Tony Benn is my greatest living hero. Intelligent, sharp and as far left as it goes. He spent decades in Parliament, 11 of those years in the Cabinet. A man of extreme intelligence, Tony Benn came from a privileged background but sent a clear message to his social class and those around him.
Naturally there are many left-wing movements across the world. There are many “Labour Parties” in all sorts of countries. In some nations the Labour movement is more active than others. In some regions only lip service is paid to the left wing and in others there are large degrees of wishful thinking and armchair socialism.
I first joined the Labour Party secretly as a young man. Throughout the dreadful Conservative years I witnessed our country disintegrate under the weight of rampant inflation, out of control unemployment and soaring interest rates. These were governments fueled by ego, greed and dangerous paranoia.
In the Labour Party we were unsuccessful on some counts and looking back I am sure that many of us will agree that mistakes were made which seriously prolonged the Thatcher hell. In May 1997 the gloom came to an end. The Conservative party then led by John Major had burned itself out to a cinder and it was time to rebuild a new and stronger socialist Britain.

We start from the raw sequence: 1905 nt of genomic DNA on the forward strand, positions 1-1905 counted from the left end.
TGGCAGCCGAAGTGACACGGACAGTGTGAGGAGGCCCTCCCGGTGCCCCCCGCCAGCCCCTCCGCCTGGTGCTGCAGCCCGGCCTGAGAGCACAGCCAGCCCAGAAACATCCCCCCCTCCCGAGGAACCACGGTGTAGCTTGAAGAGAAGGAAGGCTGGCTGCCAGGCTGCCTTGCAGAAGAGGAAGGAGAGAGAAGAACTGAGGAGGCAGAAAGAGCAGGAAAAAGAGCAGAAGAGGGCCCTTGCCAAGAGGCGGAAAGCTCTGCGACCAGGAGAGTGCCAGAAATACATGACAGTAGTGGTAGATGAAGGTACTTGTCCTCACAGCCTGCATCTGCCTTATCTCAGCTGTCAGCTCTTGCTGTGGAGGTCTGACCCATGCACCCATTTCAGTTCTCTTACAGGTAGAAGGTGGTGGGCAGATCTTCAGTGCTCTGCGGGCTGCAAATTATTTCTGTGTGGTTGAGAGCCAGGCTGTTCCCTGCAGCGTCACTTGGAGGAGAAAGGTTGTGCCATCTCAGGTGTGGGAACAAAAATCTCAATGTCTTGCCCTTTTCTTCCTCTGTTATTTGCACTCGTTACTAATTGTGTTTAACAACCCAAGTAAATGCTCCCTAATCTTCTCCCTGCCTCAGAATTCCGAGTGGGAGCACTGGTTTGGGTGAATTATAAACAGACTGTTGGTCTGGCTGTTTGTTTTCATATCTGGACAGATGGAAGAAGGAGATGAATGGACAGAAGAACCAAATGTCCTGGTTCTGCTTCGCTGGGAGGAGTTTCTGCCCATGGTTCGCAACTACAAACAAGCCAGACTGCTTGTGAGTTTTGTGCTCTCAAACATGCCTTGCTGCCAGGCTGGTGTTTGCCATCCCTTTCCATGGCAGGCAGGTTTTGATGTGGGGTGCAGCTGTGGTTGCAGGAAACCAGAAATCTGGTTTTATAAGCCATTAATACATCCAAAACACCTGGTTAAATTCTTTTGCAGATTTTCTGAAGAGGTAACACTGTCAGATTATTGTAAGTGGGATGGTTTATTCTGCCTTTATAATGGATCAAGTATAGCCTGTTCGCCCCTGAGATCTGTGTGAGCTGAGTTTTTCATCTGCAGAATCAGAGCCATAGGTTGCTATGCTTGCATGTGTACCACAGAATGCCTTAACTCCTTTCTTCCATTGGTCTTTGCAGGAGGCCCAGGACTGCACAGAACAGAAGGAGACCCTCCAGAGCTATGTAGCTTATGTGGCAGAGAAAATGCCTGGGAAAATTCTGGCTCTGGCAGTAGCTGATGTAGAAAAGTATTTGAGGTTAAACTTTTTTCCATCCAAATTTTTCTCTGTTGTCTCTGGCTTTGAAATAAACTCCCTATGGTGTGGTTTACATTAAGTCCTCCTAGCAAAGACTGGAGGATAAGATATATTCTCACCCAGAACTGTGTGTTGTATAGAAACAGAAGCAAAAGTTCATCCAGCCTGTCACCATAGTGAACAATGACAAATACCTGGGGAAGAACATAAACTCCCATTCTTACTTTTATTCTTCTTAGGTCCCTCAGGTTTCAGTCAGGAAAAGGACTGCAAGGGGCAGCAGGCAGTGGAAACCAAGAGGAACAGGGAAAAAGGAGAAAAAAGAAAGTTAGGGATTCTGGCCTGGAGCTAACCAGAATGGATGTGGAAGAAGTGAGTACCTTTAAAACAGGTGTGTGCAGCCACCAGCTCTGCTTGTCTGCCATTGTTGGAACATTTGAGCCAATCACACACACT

I do not always agree with every single micro-statement that my fellow socialists proclaim. There are times when we don’t always get it right. There are also times when a brief spell in opposition will give us the chance to recharge the batteries ready for the next General Election.